Many of you remain disappointed or even pissed off that the Knicks were swept by the Boston Celtics, becoming the only team not to win at least one game in the opening round of the 2011NBA playoffs.

But does it really matter if the Knicks lost 4-1 instead of 4-0?

The fundamental point is the Celtics were the better team and made the necessary adjustments after the Knicks’ gallant effort in Game 2 to shut down any plan of attack Mike D’Antoni devised.

I can hear you screaming “What plan of attack? D’Antoni didn’t have a clue!”

You are justified in your argument but not altogether correct. While it is widely accepted that the Knicks head coach and his staff were demonstratively outmaneuvered by the Celtics general, Doc Rivers, and his lieutenants, to contend that another coach could have squeezed much more out of D’Antoni’s wounded and flawed roster is unreasonable.

With Chauncey Billups going down in Game 1 (strained left knee) and Amare Stoudemire (pulled back muscle) a shell of himself after injuring his back during warm-ups prior to tipoff of Game 2, the Knicks had no chance of seriously challenging the Celtics.

And to call for D’Antoni’s ouster after a single series is excessive. He has one year remaining on a four year contract and should be given the opportunity to coach a team that will have Stoudemire and Anthony together for a full season. Then let’s judge him on his body of work.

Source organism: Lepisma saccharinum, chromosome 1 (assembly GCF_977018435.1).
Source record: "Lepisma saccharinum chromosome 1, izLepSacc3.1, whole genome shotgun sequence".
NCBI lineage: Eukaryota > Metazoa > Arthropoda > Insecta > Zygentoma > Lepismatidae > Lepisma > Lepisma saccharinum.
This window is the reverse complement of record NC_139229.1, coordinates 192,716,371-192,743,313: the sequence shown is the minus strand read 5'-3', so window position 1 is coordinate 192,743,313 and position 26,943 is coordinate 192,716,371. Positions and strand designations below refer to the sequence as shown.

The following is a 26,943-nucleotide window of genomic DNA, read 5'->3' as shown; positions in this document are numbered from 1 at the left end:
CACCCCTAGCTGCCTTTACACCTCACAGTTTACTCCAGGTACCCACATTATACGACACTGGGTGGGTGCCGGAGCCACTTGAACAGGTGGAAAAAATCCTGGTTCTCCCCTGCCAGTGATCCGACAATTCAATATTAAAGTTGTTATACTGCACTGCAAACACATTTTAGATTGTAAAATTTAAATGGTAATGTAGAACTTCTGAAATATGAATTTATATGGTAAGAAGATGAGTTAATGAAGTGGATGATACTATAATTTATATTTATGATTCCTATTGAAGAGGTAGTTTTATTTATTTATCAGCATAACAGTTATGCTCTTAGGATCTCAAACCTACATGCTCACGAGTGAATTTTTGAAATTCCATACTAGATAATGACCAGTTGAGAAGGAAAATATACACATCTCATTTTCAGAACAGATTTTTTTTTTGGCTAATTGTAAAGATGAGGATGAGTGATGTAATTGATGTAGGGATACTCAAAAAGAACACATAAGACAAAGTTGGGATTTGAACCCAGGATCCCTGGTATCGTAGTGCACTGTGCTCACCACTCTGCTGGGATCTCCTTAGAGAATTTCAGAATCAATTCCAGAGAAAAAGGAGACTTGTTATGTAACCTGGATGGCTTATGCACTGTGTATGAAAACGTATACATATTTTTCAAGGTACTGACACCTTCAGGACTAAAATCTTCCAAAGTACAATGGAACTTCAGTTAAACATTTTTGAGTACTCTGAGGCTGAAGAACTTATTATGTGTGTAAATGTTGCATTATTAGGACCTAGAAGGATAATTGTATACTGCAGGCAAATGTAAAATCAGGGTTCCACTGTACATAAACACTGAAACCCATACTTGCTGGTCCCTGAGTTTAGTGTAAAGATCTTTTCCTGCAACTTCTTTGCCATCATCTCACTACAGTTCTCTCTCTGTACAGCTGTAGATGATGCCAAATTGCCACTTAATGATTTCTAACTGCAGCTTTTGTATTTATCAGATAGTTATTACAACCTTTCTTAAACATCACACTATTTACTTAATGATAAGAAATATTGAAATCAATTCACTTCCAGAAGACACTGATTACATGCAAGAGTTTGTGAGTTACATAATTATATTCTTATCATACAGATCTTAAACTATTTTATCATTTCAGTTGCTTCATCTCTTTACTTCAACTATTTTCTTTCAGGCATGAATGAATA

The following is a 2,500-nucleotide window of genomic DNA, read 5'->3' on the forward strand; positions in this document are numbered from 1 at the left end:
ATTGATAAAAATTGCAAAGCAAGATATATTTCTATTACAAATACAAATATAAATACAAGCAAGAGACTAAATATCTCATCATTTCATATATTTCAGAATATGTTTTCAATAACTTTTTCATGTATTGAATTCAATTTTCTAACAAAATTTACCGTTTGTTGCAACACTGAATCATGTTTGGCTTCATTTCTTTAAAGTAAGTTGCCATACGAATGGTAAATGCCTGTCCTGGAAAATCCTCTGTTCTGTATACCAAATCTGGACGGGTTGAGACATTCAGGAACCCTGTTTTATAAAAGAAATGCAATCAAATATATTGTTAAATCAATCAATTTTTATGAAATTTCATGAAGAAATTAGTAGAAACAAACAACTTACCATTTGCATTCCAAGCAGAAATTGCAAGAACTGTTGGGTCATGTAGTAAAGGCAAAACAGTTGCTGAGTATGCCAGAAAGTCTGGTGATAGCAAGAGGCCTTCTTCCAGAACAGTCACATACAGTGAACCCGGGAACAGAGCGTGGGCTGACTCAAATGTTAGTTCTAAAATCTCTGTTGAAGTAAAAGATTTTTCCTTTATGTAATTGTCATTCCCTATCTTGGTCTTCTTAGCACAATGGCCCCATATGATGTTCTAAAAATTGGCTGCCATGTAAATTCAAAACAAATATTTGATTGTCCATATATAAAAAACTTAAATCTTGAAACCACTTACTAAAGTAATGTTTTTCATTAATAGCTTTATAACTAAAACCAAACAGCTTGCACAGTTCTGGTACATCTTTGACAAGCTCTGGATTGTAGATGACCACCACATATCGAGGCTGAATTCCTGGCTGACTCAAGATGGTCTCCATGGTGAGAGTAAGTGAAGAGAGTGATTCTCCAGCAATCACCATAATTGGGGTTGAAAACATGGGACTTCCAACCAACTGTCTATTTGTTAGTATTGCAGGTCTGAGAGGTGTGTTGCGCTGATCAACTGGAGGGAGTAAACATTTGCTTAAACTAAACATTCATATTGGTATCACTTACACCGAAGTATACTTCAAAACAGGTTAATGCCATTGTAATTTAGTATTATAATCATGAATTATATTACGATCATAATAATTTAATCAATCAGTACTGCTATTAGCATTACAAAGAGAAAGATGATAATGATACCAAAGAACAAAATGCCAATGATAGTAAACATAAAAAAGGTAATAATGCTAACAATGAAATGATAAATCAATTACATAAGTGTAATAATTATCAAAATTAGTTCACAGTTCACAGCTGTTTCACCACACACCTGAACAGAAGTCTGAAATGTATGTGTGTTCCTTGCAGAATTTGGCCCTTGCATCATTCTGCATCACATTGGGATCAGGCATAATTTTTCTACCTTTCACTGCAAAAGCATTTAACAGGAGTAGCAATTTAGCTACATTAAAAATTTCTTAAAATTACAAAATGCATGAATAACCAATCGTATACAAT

If it is current team president Donnie Walsh – whose status for next season is uncertain – or someone else who will be calling the shots moving forward, they must demand of D’Antoni that defense shares an equal priority with offense.

The man in charge should reach out to former Cleveland Cavaliers coach Mike Brown to gauge his interest in joining the Knicks or someone with a similar track record to serve as the defensive mastermind.

The addition of a big, active body who consistently defends, rebounds and scores in the paint is vital. Adding a top tier point guard is also critical. Billups is a stopgap and Toney Douglas is clearly not the answer. The Celtics exposed him as an undersized two-guard who struggles to run an offense.

With Stoudemire and Anthony, the Knicks have strong cornerstones.

Now the pressure is on D’Antoni to establish that he is part of the solution and not the problem.